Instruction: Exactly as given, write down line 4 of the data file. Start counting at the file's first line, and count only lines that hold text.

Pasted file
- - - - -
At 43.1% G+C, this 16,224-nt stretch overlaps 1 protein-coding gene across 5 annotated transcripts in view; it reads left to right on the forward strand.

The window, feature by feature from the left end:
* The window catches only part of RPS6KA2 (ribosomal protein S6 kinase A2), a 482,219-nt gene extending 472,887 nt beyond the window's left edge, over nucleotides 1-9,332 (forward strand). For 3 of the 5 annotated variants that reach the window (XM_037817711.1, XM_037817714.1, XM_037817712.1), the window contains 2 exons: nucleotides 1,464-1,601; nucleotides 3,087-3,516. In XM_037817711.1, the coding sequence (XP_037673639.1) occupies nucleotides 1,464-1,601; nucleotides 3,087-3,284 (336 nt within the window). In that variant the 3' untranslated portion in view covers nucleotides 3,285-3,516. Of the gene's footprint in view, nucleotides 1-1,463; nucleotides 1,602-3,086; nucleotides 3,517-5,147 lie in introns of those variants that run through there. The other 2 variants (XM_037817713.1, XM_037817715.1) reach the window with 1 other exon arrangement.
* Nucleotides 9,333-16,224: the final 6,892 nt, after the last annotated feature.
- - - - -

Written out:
* Nucleotides 9,333-16,224: the final 6,892 nt, after the last annotated feature.